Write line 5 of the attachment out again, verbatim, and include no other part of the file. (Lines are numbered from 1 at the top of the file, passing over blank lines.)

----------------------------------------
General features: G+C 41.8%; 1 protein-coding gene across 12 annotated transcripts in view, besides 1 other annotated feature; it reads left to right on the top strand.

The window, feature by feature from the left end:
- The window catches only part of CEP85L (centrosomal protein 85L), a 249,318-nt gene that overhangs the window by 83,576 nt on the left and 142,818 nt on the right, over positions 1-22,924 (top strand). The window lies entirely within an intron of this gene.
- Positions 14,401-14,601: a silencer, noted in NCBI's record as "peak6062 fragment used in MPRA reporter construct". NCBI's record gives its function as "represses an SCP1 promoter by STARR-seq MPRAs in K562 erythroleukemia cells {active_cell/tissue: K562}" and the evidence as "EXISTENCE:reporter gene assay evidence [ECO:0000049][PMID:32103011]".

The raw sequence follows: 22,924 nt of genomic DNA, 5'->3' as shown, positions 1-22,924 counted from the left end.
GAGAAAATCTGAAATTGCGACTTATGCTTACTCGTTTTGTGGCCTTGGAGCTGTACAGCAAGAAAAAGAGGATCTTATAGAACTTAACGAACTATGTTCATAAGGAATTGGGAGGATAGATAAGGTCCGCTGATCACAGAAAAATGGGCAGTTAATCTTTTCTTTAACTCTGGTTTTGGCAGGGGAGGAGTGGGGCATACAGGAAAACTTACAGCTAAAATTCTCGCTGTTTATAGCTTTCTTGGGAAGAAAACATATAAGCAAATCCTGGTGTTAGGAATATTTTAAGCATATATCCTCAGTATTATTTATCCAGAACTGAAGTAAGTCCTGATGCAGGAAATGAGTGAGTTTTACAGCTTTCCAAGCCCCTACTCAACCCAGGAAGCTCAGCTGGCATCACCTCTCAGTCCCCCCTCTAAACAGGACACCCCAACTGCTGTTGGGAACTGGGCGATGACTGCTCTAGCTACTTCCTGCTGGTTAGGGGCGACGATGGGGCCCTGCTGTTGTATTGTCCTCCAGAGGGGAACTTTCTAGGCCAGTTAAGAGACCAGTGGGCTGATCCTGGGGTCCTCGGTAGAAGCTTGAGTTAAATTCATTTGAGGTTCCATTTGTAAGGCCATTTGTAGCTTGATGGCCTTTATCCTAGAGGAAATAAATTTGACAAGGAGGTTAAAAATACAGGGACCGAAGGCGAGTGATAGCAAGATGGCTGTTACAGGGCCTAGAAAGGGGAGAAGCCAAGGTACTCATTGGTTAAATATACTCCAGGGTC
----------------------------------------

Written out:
The raw sequence follows: 22,924 nt of genomic DNA, 5'->3' as shown, positions 1-22,924 counted from the left end.